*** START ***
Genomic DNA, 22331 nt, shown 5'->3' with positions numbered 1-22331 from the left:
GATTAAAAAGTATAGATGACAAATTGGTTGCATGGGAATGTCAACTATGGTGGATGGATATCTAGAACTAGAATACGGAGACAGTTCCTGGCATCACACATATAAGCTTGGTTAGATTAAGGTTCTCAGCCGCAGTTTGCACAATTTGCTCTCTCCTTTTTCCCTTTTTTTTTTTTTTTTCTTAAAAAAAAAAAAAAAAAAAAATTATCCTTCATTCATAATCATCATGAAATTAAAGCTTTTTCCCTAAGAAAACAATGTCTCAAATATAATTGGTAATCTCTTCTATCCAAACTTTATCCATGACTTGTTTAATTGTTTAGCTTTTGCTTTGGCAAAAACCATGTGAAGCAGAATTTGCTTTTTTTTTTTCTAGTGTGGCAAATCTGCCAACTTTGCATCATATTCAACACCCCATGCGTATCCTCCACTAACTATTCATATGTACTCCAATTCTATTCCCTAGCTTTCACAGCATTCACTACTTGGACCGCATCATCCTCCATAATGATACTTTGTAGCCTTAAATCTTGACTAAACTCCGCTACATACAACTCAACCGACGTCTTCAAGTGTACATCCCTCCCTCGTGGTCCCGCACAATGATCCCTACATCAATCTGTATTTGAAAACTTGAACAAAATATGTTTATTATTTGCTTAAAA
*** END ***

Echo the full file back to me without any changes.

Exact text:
Genomic DNA, 22331 nt, shown 5'->3' with positions numbered 1-22331 from the left:
GATTAAAAAGTATAGATGACAAATTGGTTGCATGGGAATGTCAACTATGGTGGATGGATATCTAGAACTAGAATACGGAGACAGTTCCTGGCATCACACATATAAGCTTGGTTAGATTAAGGTTCTCAGCCGCAGTTTGCACAATTTGCTCTCTCCTTTTTCCCTTTTTTTTTTTTTTTTCTTAAAAAAAAAAAAAAAAAAAAATTATCCTTCATTCATAATCATCATGAAATTAAAGCTTTTTCCCTAAGAAAACAATGTCTCAAATATAATTGGTAATCTCTTCTATCCAAACTTTATCCATGACTTGTTTAATTGTTTAGCTTTTGCTTTGGCAAAAACCATGTGAAGCAGAATTTGCTTTTTTTTTTTCTAGTGTGGCAAATCTGCCAACTTTGCATCATATTCAACACCCCATGCGTATCCTCCACTAACTATTCATATGTACTCCAATTCTATTCCCTAGCTTTCACAGCATTCACTACTTGGACCGCATCATCCTCCATAATGATACTTTGTAGCCTTAAATCTTGACTAAACTCCGCTACATACAACTCAACCGACGTCTTCAAGTGTACATCCCTCCCTCGTGGTCCCGCACAATGATCCCTACATCAATCTGTATTTGAAAACTTGAACAAAATATGTTTATTATTTGCTTAAAA